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Postmodernism and Culture. Contextualising Globalisation, Culture and Lifestyle Lecture IV Daniel Turner and Jenny Flinn. Why postmodernism?. Postmodernity – another ‘buzzword’ of the 21 st century

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Postmodernism and Culture

Contextualising Globalisation, Culture and Lifestyle

Lecture IV

Daniel Turner and Jenny Flinn


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Why postmodernism?

  • Postmodernity – another ‘buzzword’ of the 21st century

  • Postmodern debate sets the framework for critical, theoretical and philosophical debates in many fields (inc globalisation) (Harvey, 2000)

  • Links to social processes and cultural forms

  • Yet summarising postmodernism is like: ‘trying to grab jelly in a clamp’ (Bryman, 1995)

  • ‘Do debates concerned with post-modernity amount to little more than a theoretical blind alley or do they have a significant contribution to make to our understanding of the social world?’ (Miles, 2001:83)

  • How does postmodernity impact upon the cultural industries?


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Modernism

  • Links to the Enlightenment, Protestant Work Ethic and Industrial Revolution (Turner, 1991)

  • Triumph of rational thought (Miles, 2001)

  • Quest for freedom, order and certainty.

  • Modernist culture: “leisure as occupying an observable space and time in society” (Rojek, 1995:38)

  • Leisure as a social function fixed to work.

  • Identity fixed and certain and tied to local and historical context.


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Postmodernism

  • Modernity: ‘is a paradoxical unity, a unity of disunity; it pours us all into a maelstrom of perpetual disintegration and renewal, of struggle and contradiction, of ambiguity and anguish’ (Berman, 1982:15)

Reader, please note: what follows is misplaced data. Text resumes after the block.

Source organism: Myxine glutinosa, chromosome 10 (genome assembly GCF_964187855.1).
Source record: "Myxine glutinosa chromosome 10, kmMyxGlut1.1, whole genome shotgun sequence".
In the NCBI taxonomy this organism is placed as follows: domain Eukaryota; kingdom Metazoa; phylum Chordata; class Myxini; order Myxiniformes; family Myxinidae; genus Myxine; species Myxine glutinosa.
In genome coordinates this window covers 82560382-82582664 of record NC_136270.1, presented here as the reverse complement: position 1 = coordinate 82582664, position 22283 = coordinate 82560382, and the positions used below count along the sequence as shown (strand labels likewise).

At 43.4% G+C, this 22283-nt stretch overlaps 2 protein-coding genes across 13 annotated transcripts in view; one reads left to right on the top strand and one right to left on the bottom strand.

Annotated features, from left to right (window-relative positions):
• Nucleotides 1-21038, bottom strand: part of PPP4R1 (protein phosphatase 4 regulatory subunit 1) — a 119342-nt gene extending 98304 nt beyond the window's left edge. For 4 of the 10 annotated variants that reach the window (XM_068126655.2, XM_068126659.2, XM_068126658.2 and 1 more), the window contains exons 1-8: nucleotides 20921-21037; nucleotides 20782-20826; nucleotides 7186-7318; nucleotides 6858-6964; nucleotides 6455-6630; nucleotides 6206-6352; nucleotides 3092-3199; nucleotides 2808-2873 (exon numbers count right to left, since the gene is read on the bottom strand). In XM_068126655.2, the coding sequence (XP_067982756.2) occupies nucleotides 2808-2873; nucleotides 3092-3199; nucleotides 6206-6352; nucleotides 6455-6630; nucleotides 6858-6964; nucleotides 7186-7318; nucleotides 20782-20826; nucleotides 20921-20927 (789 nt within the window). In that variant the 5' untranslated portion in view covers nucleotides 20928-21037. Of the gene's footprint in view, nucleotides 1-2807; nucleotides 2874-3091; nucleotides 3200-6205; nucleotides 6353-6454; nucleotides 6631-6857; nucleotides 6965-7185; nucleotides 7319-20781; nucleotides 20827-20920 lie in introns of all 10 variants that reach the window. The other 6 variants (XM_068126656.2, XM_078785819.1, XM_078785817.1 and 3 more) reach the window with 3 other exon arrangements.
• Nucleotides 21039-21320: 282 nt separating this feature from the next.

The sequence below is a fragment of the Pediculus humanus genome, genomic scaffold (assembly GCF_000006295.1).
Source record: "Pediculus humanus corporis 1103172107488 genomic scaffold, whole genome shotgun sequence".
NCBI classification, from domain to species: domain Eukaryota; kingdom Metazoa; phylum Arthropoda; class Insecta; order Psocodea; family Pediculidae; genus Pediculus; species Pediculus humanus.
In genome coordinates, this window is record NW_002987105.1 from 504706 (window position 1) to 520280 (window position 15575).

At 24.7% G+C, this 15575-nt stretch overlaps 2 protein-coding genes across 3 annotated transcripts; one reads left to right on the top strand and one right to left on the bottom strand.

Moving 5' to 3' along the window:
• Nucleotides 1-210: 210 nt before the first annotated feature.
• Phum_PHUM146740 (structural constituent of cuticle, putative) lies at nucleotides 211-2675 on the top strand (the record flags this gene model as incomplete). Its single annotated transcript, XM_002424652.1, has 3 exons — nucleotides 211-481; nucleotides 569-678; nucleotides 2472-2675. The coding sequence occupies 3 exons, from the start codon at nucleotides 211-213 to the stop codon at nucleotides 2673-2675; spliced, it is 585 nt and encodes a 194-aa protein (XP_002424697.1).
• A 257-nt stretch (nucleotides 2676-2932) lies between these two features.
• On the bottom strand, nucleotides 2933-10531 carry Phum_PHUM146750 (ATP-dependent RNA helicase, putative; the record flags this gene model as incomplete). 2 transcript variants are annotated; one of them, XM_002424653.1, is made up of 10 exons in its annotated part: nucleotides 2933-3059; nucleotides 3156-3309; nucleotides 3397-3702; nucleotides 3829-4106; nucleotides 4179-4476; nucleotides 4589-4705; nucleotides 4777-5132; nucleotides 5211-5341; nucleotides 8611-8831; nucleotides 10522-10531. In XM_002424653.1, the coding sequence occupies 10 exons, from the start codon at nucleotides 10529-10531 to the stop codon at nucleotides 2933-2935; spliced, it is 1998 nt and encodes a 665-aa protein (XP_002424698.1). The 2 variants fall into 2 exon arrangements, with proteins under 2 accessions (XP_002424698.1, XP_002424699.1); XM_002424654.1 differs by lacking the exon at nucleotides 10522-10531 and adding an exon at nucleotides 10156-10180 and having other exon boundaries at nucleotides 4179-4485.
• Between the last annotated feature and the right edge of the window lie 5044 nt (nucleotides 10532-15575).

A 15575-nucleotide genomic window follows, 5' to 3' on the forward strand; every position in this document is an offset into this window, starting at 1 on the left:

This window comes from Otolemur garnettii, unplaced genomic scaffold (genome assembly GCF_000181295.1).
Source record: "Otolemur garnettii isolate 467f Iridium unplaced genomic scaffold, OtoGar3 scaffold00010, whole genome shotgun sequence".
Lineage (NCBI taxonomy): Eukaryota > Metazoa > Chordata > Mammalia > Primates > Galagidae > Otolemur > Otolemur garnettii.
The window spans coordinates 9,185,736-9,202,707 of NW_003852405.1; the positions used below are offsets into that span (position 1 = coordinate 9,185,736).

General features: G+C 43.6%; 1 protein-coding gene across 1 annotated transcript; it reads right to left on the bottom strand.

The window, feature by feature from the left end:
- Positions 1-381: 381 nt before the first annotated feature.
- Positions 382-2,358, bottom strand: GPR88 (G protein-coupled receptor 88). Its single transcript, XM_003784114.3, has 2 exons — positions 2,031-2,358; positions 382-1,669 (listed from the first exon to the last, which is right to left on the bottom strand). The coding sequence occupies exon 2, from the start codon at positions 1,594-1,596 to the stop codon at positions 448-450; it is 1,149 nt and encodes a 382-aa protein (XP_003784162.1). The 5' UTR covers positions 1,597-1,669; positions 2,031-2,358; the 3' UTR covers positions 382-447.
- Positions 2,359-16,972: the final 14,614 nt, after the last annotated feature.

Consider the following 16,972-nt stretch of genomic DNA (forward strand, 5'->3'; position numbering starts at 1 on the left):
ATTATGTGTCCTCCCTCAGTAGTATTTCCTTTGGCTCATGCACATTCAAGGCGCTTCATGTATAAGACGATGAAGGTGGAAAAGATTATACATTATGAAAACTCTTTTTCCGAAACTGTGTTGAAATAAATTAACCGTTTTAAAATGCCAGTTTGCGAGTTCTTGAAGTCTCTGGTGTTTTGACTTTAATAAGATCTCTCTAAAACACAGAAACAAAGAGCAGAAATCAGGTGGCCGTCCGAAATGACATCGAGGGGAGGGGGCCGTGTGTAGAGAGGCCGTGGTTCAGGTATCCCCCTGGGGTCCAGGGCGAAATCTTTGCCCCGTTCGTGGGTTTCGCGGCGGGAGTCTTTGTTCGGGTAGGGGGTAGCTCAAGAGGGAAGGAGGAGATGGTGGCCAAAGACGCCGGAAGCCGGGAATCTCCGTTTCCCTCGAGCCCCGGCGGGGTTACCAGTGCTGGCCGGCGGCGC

• Failure of modernity (Macionis and Plummer, 1997)

  • ‘Incredulity towards metanarratives’ (Lyotard, 1984)

  • Post-modernity or postmodernity?

  • The collapse of certainty and boundaries


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Postmodernism and Identity

  • ‘the onus for the construction of such identities increasingly falls on the shoulders of the individual’ (Miles, 2001:95)

  • A product of globalisation

  • Giddens (1991) the reflexive project of the self

  • ‘the snag is no longer how to discover, invent, construct, assemble (even buy) an identity, but how to prevent it from sticking’ (Bauman, 1996:24)


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Postmodernity and Culture

  • The dominance of imagery and the end of the ‘real’

  • Hyper-reality (Eco, 1986)

  • ‘our humanity is based on nothing more than our ability to consume spectacular simulations of reality’ (Miles, 2001, p87)

  • The collapse of boundaries and meaning – cultural stratification and significance is meaningless?

  • Pastiche, re-hash, retro, nostalgia, ironic consumption


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Postmodernism and Consumption

  • ‘Strollers’, ‘players’, ‘tourists’ and ‘vagabonds’ (Bauman, 1995)

  • Baudelaire’s (1960) ‘fláneur’

  • The consumption of signs and the ego-centricism of everyday life.

  • Consumption as a way of life?


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Critiquing postmodernism

  • A western plaything?

  • ‘On what basis does representation purport to reflect how consumers really interact with MTV?’ (Miles, 2001, p99)

  • A meaningless theoretical buzzword?

  • The ironic meta-narrative?


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Alternative conceptualisations

  • Postmodernism or Post-modernism?

  • High modernity (Giddens), Liquid Modernity (Bauman)

  • ‘The compulsive and obsessive, continuous, unstoppable, forever incomplete modernisation; the overwhelming and ineradicable, unquenchable thirst for creative destruction (or of destructive creativity, as the case might be, of ‘clearing the site’ in the name of a ‘new and improved’ design; of ‘dismantling’, ‘cutting out’, ‘phasing out’, ‘merging’ or ‘downsizing’, all for the sake of a greater capacity for doing more of the same in the future’) (Bauman, 2000, p28)

  • We need order, we want ‘fixed’ boundaries and rules.

  • Emergence of a risk society as a result of postmodern globalisation

  • Finding the ‘ontological anchor’ to everyday life? – identity

  • Finding the ‘safe’ form of risk and danger – consumption

  • Finding the ‘meaningful’ form of hyper-reality - culture